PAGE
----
Ruling that an Indiana regulation surrounding claiming races discriminates against out-of-state racetracks, a U.S. District Court Judge Sept. 20 found in favor of plaintiff Jerry Jamgotchian, et al., to end the the "claiming jail" practice within the state.
The Indiana regulation set forth a limitation on where owners could race newly claimed racehorses, stating that no horse claimed in the state could race outside of Indiana for a period of 60 days without the permission of the stewards and racing secretary, or until the conclusion of the race meet from which the horse was claimed. Waivers have been granted for racing a horse in a stakes event out of state.
Jamgotchian, a California-based owner, maintained that the "claiming jail" regulation violated the Commerce Clause of the United States Constitution. In precedential cases courts have ruled that, when a state directly regulates interstate commerce, it exceeds the inherent limits of the enacting state's authority and is invalid. Judge William T. Lawrence ruled that Indiana racing officials "evince the type of economic protectionism that the … Commerce Clause is designed to prevent."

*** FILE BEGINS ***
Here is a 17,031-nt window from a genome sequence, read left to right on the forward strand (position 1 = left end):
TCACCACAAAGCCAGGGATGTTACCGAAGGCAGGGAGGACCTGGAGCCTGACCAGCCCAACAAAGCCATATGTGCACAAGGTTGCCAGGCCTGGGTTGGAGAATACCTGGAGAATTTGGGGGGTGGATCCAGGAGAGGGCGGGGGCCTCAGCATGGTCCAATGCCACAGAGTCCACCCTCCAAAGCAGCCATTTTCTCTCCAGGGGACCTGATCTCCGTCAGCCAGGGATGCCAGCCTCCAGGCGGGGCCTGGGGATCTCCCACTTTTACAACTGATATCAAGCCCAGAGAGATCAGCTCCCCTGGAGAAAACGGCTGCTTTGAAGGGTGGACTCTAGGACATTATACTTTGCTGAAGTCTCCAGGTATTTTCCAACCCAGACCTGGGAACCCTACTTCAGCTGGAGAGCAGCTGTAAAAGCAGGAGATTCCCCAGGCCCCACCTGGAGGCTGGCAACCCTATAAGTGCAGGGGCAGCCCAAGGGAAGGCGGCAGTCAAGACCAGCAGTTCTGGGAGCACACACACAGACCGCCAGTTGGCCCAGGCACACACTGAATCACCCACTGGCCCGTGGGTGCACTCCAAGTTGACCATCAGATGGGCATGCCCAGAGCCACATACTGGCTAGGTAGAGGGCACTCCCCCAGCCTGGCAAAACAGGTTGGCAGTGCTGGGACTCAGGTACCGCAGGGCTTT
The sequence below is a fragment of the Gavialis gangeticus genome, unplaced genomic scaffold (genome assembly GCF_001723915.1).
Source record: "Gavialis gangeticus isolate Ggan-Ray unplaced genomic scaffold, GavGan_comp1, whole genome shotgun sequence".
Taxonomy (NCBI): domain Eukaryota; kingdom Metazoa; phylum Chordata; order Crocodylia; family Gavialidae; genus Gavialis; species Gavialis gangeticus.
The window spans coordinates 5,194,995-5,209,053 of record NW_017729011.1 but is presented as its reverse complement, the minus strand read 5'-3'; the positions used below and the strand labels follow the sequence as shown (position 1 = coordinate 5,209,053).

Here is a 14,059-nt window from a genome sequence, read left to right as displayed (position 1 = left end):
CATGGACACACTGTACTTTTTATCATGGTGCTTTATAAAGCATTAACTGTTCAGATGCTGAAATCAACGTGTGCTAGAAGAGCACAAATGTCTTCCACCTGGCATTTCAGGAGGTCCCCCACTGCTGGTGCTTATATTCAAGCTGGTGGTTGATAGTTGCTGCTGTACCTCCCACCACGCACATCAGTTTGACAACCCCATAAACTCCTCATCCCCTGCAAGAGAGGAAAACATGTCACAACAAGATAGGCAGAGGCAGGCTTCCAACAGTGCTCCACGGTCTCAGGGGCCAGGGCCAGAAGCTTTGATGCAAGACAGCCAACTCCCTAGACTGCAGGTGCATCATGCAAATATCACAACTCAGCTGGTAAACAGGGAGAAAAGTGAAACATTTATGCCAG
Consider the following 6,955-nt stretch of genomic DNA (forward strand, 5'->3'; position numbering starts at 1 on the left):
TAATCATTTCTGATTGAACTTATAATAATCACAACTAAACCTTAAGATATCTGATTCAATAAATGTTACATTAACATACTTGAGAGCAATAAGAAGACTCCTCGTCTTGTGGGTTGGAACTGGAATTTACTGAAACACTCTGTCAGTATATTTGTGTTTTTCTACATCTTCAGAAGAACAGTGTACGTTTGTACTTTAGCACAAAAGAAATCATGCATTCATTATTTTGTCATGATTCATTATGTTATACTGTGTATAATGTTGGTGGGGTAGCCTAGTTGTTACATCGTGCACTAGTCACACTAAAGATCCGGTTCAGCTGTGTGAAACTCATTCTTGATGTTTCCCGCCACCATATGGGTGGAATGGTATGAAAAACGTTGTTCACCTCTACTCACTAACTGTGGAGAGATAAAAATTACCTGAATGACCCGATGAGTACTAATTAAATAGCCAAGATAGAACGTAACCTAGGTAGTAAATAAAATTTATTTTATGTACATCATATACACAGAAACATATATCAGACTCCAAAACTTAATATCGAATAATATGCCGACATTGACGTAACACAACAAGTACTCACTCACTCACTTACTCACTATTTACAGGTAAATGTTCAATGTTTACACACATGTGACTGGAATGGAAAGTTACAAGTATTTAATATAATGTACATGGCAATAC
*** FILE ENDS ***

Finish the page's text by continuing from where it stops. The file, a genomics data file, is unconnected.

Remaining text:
Jamgotchian claimed Found a Diamond on Aug. 3, 2016, at Indiana Grand and, eight days later, claimed Tiz Dyna at the same track. Later that month Jamgotchian contacted Indiana stewards to seek permission to run the two horses outside of Indiana in non-stakes races. His request was denied.
Jamgotchian has also fought similar state regulations on claimers in Pennsylvania, Kentucky, and California.
"This is a victory for every horse owner in America," Jamgotchian said. "The court has struck down the illegal 'claming jail' rule, and all owners and trainers are now free to take and race their horses anywhere they want, without fear of license suspension, fine, or penalty. This sends a clear message to racetracks and racing commissions to follow the Commerce Clause and not impose discriminatory restrictions on commerce."
Other states have similar rules, but not identical ones, to the Indiana regulations, and it is unclear what effect the court's ruling will have on them.